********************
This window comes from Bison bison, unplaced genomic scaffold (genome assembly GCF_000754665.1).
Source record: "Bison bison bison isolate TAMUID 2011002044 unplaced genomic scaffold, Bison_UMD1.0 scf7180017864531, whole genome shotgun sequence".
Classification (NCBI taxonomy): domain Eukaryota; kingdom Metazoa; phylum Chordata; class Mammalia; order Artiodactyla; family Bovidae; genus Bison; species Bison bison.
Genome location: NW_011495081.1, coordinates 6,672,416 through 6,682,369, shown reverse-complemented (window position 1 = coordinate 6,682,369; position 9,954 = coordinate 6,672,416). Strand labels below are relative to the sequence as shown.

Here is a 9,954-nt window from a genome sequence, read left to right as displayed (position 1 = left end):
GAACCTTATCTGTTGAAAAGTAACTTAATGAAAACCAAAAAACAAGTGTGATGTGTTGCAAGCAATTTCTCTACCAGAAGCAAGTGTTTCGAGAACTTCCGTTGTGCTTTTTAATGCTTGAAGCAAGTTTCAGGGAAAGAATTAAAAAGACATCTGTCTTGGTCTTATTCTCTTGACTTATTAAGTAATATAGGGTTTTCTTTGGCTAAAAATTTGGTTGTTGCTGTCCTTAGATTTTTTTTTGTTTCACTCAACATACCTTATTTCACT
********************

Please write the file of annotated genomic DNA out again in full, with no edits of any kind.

This window comes from Bison bison, unplaced genomic scaffold (genome assembly GCF_000754665.1).
Source record: "Bison bison bison isolate TAMUID 2011002044 unplaced genomic scaffold, Bison_UMD1.0 scf7180017864531, whole genome shotgun sequence".
Classification (NCBI taxonomy): domain Eukaryota; kingdom Metazoa; phylum Chordata; class Mammalia; order Artiodactyla; family Bovidae; genus Bison; species Bison bison.
Genome location: NW_011495081.1, coordinates 6,672,416 through 6,682,369, shown reverse-complemented (window position 1 = coordinate 6,682,369; position 9,954 = coordinate 6,672,416). Strand labels below are relative to the sequence as shown.

Here is a 9,954-nt window from a genome sequence, read left to right as displayed (position 1 = left end):
GAACCTTATCTGTTGAAAAGTAACTTAATGAAAACCAAAAAACAAGTGTGATGTGTTGCAAGCAATTTCTCTACCAGAAGCAAGTGTTTCGAGAACTTCCGTTGTGCTTTTTAATGCTTGAAGCAAGTTTCAGGGAAAGAATTAAAAAGACATCTGTCTTGGTCTTATTCTCTTGACTTATTAAGTAATATAGGGTTTTCTTTGGCTAAAAATTTGGTTGTTGCTGTCCTTAGATTTTTTTTTGTTTCACTCAACATACCTTATTTCACT